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Ian Currie Test Tiles Forums?


curt
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  • 2 weeks later...

Ah! I forgot to post them. The white glaze was nothing interesting to look. However, I refired an old grid I had made just to see how the second firing and the slower cool would do. It came out very interesting. I will have to set up my photo booth to capture the tiles properly. I will do it next time I take pictures.

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  • 1 year later...
  • 1 year later...

Just found this thread! I'm having a hard time figuring out how to calculate a recipe from a volumetric test from a triaxal/line blend. Ian Currie's website/calculator doesn't work for me, which I think did this calculation automatically: ian.currie.to Is it working for anyone else?

Question: If I have two glazes, and its a 10/90 blend, Do I take 10% of all the dry ingredients from Glaze 1 and add it to 90% of all the ingredients from Glaze 2? I started doubting that this was the correct way to do it when my "new glaze" didn't equal 100.

Thank you!  

 

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A volumetric line blend is made from glaze batches of equal recipe amounts and wet volume. Make 500 gram batches each of glazes A and B, add appropriate amounts of water and sieve them as usual. Measure the wet volume of each batch and top off the one with less volume with some water until both are exactly the same volume of wet glaze. Remix the one that you added water to just to ensure it is uniform. You will need nine test cups plus the two original batches, and a 100ml syringe.

In the first cup, put 10ml of glaze A and 90ml of glaze B. In the second cup, put 20ml of glaze A and 80ml of glaze B. In the third cup, put 30ml of glaze A and 70ml of glaze B. And so on through the nine cups, with 90ml of glaze A and 10ml of glaze B in that last cup. There should be enough wet glaze left in the original 500g batches to serve as the 100% endpoints of the line blend. Thoroughly stir the mixtures in each of the 9 cups.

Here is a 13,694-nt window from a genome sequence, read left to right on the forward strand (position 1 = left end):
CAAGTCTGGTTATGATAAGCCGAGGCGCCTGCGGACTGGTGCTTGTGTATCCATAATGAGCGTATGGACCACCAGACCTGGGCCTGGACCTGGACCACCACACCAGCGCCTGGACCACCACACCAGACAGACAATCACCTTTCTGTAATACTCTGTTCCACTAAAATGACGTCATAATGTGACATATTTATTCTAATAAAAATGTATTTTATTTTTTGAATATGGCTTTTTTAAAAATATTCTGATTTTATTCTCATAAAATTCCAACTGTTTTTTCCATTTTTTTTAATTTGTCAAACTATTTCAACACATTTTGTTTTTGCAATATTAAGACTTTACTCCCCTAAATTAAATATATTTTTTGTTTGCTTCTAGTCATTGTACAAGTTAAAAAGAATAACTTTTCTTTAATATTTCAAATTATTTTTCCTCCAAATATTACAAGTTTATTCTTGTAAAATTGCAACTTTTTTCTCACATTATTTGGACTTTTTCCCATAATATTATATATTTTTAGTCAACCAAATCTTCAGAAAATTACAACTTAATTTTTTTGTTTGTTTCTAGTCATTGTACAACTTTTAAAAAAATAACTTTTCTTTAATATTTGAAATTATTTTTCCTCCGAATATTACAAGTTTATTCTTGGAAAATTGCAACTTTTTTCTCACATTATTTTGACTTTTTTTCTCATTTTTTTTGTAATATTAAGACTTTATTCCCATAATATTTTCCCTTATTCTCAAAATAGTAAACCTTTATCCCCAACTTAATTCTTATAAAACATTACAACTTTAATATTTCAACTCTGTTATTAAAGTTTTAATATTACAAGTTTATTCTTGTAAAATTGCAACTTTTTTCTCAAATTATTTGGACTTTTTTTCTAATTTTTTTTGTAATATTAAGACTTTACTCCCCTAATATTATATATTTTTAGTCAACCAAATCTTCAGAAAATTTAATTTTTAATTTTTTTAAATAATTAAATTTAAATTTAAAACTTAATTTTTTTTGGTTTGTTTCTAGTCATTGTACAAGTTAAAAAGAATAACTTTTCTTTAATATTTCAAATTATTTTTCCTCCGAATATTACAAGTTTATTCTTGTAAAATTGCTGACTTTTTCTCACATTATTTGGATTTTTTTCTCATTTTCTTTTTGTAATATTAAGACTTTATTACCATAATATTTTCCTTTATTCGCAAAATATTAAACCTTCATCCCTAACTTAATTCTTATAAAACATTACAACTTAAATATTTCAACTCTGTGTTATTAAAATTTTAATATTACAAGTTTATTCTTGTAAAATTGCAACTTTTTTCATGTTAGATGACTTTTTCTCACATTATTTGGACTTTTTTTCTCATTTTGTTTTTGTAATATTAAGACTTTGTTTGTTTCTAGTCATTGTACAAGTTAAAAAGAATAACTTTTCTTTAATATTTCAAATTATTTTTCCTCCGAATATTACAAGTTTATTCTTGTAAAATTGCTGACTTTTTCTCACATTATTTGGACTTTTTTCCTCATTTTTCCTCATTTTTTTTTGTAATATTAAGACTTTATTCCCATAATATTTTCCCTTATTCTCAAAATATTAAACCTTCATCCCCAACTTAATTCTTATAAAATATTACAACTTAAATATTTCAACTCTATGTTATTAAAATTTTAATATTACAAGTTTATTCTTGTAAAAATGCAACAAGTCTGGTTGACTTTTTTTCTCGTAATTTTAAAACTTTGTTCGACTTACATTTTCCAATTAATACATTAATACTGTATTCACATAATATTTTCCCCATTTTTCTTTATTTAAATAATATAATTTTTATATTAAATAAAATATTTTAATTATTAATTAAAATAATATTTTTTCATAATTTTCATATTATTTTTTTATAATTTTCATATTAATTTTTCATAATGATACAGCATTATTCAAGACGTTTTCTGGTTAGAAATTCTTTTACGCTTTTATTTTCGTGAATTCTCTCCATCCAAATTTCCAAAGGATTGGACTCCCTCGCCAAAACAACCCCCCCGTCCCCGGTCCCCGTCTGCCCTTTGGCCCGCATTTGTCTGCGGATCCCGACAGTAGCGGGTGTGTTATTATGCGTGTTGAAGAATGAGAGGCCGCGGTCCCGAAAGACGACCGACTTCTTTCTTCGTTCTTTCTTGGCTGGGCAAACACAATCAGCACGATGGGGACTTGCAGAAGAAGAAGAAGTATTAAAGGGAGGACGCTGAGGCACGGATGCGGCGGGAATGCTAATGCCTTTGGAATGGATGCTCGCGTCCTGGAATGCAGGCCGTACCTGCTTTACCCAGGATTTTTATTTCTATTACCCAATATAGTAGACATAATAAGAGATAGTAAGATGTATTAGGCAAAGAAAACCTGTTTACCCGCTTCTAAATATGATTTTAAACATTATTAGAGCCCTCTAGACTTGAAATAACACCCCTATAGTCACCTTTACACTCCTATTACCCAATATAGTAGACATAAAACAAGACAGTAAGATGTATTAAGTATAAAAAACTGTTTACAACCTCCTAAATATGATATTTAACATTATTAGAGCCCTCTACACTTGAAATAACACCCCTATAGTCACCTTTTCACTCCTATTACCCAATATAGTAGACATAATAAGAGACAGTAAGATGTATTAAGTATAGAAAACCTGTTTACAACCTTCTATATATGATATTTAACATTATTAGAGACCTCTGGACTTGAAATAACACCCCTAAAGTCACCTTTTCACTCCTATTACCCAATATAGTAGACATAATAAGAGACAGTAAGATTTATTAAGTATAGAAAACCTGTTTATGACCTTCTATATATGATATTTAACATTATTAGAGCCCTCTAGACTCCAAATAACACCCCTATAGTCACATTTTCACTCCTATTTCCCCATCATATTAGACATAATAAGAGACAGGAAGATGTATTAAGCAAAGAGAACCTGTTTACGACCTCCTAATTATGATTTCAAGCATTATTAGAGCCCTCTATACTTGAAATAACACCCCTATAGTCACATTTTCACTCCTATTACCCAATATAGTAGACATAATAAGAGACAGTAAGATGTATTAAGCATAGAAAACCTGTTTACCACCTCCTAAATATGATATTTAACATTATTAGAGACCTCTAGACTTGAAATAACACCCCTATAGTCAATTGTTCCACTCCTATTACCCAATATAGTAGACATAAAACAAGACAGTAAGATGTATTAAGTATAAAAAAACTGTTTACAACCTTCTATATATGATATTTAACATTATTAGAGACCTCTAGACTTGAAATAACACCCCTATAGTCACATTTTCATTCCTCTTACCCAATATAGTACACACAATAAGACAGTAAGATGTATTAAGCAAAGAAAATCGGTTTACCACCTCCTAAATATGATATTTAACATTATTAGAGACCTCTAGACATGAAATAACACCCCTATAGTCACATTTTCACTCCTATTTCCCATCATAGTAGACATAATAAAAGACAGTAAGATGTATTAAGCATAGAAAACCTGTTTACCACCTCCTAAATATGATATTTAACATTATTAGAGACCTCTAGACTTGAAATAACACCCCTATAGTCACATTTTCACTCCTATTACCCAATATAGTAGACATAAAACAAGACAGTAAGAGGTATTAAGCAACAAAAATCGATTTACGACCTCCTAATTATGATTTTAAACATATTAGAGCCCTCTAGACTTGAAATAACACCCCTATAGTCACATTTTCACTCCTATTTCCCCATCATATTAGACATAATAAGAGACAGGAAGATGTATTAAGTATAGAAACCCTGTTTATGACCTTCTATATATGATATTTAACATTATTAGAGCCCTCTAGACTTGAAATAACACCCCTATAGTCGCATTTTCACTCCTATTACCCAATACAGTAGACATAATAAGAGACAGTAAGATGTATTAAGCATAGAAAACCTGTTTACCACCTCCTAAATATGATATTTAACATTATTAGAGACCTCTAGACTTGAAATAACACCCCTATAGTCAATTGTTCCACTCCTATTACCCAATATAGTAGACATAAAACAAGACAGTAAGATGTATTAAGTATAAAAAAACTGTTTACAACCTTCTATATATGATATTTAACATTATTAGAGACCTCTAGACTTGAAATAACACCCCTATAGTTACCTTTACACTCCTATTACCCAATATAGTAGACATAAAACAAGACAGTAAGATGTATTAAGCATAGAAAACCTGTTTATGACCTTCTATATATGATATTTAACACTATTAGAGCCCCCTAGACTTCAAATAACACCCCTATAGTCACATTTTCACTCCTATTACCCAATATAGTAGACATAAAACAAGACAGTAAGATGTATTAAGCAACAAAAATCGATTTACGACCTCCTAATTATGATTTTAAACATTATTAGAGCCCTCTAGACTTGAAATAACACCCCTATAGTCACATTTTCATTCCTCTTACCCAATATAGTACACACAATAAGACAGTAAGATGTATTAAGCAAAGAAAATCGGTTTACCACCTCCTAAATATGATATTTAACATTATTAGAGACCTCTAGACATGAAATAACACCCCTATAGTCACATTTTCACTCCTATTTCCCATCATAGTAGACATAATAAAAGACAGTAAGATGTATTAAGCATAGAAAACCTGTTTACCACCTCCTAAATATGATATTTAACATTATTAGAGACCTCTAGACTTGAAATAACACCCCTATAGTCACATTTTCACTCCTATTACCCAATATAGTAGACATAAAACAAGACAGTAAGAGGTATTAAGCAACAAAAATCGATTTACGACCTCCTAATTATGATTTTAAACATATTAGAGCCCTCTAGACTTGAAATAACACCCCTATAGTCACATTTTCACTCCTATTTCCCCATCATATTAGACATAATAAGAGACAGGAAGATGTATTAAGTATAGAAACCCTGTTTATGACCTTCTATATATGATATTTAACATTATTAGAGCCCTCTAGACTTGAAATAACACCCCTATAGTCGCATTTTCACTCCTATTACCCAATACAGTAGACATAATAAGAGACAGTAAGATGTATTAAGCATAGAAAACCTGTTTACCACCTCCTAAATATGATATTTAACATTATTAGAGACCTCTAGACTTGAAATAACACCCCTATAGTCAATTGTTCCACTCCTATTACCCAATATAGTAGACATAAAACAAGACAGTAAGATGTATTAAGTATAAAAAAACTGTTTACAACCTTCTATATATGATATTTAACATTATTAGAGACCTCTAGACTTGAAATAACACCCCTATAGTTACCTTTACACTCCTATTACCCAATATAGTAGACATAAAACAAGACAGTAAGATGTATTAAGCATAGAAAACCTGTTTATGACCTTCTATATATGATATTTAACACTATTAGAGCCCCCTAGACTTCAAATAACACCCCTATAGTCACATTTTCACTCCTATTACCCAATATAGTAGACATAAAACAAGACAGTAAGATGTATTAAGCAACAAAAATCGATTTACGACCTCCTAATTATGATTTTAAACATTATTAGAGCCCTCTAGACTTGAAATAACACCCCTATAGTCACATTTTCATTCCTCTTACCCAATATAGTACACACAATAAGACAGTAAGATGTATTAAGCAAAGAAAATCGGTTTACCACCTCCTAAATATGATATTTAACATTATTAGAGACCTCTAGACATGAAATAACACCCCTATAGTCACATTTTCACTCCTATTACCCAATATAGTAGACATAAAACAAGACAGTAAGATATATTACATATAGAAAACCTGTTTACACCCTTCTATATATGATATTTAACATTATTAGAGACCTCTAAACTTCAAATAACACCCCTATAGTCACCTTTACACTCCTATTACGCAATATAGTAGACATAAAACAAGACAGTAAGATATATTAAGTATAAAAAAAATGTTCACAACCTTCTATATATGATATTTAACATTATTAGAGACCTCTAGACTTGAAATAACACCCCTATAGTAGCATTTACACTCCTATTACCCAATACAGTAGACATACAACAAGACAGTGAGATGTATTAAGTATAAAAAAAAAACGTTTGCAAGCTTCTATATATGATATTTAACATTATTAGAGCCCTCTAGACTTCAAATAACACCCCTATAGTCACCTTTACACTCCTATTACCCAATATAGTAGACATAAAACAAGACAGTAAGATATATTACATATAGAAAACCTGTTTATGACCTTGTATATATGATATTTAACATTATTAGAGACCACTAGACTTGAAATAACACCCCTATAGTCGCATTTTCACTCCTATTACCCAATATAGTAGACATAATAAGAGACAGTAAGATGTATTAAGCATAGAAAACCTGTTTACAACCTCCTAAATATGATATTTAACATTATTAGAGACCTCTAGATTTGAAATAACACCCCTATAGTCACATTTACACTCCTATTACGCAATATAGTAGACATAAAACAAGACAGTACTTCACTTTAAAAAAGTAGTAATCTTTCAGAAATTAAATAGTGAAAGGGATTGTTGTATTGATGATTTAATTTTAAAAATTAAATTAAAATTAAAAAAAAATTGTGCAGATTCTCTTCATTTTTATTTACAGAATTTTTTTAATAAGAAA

The dry recipe of any of the blends is basic math. To start, the base for both recipes must initially total 100 (or a consistent amount). If the base for recipe A totals 100, then 10% of all the individual materials in it will total 10. Similarly for recipe B; 90% of all the individual materials in it will total 90. Add them together and the new recipe will total 100 again. Making a larger batch is simply a matter of multiplying everything in the new recipe by the same number, as with any recipe.

Edited by Dick White
added the math part.
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As long as Glaze 1 and 2 are mixed to the same volume then it is pretty easy. 

You know the weight of dry material added to each glaze and the volume so just divide dry material by volume to get grams per milliliter. Now if you add 1ml you know how much dry  material has been added to the glaze.

 

I suppose you don't even need each glaze to be the same dry weight or volume but it makes it easier.

Edited by High Bridge Pottery
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Volumetric  blends are easier to understand when you’re only isolating one ingredient in a base glaze, or if you’re doing something like colour blending. And it makes the math a lot easier to use 100g  batches , because then you don’t have to convert odd numbered weights into percentages, and there’s less rounding that adds inaccuracy. You can mix larger volumes if needed for the physical testing, but on paper, do your math as percentages.

As an example, if you’re trying to find an interesting colour mix of 2 stains in the same base glaze, and the starting samples each have 3% of one stain (A and B), then a 90A:10B mix would contain 0.9(A) and 0.1(B). Which would be 2.7% stain A (or g, in a 100g sample) and 0.3% of stain B. You don’t have to mess with adding the base recipe ingredients, because they’re the same.

If you’re mixing 2 different base glazes, it’s the same principal, but with more ingredients. 

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Thank you all for the reply! It was two different glazes I was mixing. Sounds like my math was right, so time will tell when I pull the tests out of the kiln tomorrow morning. 

Much appreciated, thanks again Callie, High Bridge and Dick!

Update: the "ReTotal" calculator in Insight-Live is so much better to do the calculations and minimizes human error (which I definitely think I did the first time with pen and paper!)

Edited by packrat31
Update: ReTotal in Insight
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11 hours ago, packrat31 said:

Thank you all for the reply! It was two different glazes I was mixing. Sounds like my math was right, so time will tell when I pull the tests out of the kiln tomorrow morning. 

To calculate the solids formula for a glaze made by volumetric mixing two glazes you need to know the weight/volume for each of the constituent glazes.

Pedantically you only need their ratio, so most volumetric blenders make their constituent glazes to the same weight/volume to simplify the maths.

However you can estimate the weight/volume of a glaze using Brongniart’s Formula.
http://www.potteryatoldtoolijooaschool.com/brongniarts_formula_made_easy.pdf

... might be interesting to try for the mix you made.

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